Peruvian farmworkers

Source: NY Times

Locals, employed by large corporations, fear increased layoffs as automation takes over their jobs. Let’s not forget that the agricultural sector employs around 20-25% of the country’s workforce. The government has tried to support workers by enforcing the new Agrarian Law, promising to increase wages by 30%. As predicted, this measure did not sit well with corporations, incentivising a hire freeze. There have been sporadic efforts from the government to provide technologies and training to independent farmers to support their small-scale businesses. But these efforts are too infrequent and lack the capacity to have a real impact for those in desperate needs. Furthermore, increased pressures on the country’s resources have led to the shrinkage of land, deterioration of soil and deforestation, driven by large corporations and illegal farmers. Eco-friendly movements are just now beginning to take a stand with demands for changes in policies and governmental bodies.

What’s next?

Clearly, the government has given large corporations too much room to do as they please. Before opening its markets, the country depended on its own people to produce food where locals benefited from different varieties of fresh food supplies at affordable prices. It is no wonder that social conflicts have intensified in a country run by large corporations and an unstable government. We can’t argue that technological innovations in the agricultural industry adopted by large firms haven’t had a positive impact on the country’s economy, because they have. But we can argue that the de-regulation in the use of technological innovations in the production of foods have led to massive social and environmental issues. It is time for a change in the governing body. The country demands access to innovations and supply chain channels to reach even the most remote places to finally put an end to malnutrition. As it turns out, getting recognition and attention for the country’s cuisine in the first place, might not have been a good thing after all.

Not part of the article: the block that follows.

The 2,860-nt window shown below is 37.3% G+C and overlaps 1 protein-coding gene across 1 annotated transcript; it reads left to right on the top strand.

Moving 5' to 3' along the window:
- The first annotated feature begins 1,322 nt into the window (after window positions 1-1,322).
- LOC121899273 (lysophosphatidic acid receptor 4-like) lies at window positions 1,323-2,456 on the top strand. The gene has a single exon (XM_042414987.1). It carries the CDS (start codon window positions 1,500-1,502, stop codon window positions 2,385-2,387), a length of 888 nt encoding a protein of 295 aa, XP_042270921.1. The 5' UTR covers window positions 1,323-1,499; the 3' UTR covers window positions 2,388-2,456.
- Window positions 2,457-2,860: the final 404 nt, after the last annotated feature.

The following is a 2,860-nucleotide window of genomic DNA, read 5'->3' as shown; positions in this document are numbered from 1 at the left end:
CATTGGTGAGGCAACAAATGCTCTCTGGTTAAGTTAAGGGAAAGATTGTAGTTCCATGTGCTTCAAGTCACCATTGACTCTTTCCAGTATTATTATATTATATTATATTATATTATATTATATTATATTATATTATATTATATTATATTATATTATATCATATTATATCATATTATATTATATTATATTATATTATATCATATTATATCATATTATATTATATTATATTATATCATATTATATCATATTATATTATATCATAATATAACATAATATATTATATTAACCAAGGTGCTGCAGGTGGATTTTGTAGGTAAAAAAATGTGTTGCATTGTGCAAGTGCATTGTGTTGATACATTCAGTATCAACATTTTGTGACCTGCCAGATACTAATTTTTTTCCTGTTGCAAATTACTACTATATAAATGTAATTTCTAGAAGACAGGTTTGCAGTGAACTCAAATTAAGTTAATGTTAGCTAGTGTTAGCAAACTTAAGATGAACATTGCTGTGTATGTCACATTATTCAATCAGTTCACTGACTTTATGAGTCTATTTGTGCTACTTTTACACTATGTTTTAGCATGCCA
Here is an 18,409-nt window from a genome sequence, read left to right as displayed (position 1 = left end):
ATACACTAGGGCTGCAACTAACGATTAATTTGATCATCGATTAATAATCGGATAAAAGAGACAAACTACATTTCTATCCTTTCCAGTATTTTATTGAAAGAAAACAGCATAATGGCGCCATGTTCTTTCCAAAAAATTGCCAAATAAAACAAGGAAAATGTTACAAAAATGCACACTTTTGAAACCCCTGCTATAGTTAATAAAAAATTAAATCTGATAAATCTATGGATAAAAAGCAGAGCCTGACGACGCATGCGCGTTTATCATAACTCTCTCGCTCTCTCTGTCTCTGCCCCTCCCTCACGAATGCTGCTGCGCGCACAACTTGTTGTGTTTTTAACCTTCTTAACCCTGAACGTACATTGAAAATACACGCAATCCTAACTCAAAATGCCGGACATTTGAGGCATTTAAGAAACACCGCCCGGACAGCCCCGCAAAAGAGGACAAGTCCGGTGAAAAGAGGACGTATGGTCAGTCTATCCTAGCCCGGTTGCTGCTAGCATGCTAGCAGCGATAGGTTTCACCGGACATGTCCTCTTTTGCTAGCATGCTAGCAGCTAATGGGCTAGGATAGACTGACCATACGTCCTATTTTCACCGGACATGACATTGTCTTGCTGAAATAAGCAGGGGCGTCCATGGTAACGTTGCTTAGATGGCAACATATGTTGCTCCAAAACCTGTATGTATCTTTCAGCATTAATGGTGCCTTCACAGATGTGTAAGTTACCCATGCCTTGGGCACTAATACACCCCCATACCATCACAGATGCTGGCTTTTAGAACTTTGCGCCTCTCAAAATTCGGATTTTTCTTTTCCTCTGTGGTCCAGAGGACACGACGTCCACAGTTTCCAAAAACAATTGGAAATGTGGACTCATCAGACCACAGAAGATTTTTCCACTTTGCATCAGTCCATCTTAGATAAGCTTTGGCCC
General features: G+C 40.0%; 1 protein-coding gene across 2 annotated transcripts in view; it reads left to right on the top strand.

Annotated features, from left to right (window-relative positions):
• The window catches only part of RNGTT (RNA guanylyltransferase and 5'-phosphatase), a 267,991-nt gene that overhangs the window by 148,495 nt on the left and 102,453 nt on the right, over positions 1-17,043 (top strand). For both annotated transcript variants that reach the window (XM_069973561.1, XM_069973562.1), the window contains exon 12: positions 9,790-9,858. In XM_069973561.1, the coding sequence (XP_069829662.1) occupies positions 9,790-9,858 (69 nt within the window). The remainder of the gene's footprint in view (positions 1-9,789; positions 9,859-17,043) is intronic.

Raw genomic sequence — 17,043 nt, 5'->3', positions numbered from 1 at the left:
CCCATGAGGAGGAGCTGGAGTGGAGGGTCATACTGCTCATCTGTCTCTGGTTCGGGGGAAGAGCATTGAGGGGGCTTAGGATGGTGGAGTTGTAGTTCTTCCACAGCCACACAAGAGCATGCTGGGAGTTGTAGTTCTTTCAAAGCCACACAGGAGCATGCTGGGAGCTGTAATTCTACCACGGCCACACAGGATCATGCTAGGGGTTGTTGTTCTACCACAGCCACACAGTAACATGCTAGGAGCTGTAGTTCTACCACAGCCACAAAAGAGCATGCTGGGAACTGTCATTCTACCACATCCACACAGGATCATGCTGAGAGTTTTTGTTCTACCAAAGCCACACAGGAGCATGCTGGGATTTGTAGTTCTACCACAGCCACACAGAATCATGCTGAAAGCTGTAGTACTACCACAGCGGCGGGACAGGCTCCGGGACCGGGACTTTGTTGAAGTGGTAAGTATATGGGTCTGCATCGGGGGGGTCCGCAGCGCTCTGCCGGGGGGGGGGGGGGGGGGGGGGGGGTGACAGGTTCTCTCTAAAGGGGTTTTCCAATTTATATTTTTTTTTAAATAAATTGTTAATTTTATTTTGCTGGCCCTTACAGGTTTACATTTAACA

Gianna Pinasco

Gianna Pinasco is a postgraduate student at Alliance Manchester Business School pursing an MSc Innovation Management & Entrepreneurship. Strong interest in sustainable innovation and start-up ventures.

An earlier version of this blog was prepared for BMAN61001 Entrepreneurship, Technology and Society, Alliance Manchester Business School, The University of Manchester.



Feature image source: Rainforest Cruises